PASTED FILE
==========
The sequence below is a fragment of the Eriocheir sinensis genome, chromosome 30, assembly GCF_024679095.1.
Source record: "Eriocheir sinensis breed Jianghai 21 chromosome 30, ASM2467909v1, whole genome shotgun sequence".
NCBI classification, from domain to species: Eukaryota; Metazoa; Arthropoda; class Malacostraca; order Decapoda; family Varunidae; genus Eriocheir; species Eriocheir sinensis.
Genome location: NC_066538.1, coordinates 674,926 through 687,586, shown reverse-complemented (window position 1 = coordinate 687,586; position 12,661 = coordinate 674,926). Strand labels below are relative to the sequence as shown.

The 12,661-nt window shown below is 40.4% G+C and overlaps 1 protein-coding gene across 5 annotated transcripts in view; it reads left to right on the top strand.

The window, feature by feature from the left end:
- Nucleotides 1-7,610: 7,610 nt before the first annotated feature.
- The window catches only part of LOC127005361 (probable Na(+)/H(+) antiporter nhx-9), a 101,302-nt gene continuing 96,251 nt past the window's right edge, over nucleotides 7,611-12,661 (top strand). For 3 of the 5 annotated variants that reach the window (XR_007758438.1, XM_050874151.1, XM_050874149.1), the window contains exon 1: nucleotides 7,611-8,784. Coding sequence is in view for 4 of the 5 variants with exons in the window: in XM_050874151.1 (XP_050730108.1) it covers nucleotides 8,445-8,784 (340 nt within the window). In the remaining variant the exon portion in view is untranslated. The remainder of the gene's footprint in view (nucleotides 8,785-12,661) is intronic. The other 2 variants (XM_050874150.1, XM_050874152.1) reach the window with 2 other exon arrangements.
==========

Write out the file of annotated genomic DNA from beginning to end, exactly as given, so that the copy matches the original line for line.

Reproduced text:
The sequence below is a fragment of the Eriocheir sinensis genome, chromosome 30, assembly GCF_024679095.1.
Source record: "Eriocheir sinensis breed Jianghai 21 chromosome 30, ASM2467909v1, whole genome shotgun sequence".
NCBI classification, from domain to species: Eukaryota; Metazoa; Arthropoda; class Malacostraca; order Decapoda; family Varunidae; genus Eriocheir; species Eriocheir sinensis.
Genome location: NC_066538.1, coordinates 674,926 through 687,586, shown reverse-complemented (window position 1 = coordinate 687,586; position 12,661 = coordinate 674,926). Strand labels below are relative to the sequence as shown.

The 12,661-nt window shown below is 40.4% G+C and overlaps 1 protein-coding gene across 5 annotated transcripts in view; it reads left to right on the top strand.

The window, feature by feature from the left end:
- Nucleotides 1-7,610: 7,610 nt before the first annotated feature.
- The window catches only part of LOC127005361 (probable Na(+)/H(+) antiporter nhx-9), a 101,302-nt gene continuing 96,251 nt past the window's right edge, over nucleotides 7,611-12,661 (top strand). For 3 of the 5 annotated variants that reach the window (XR_007758438.1, XM_050874151.1, XM_050874149.1), the window contains exon 1: nucleotides 7,611-8,784. Coding sequence is in view for 4 of the 5 variants with exons in the window: in XM_050874151.1 (XP_050730108.1) it covers nucleotides 8,445-8,784 (340 nt within the window). In the remaining variant the exon portion in view is untranslated. The remainder of the gene's footprint in view (nucleotides 8,785-12,661) is intronic. The other 2 variants (XM_050874150.1, XM_050874152.1) reach the window with 2 other exon arrangements.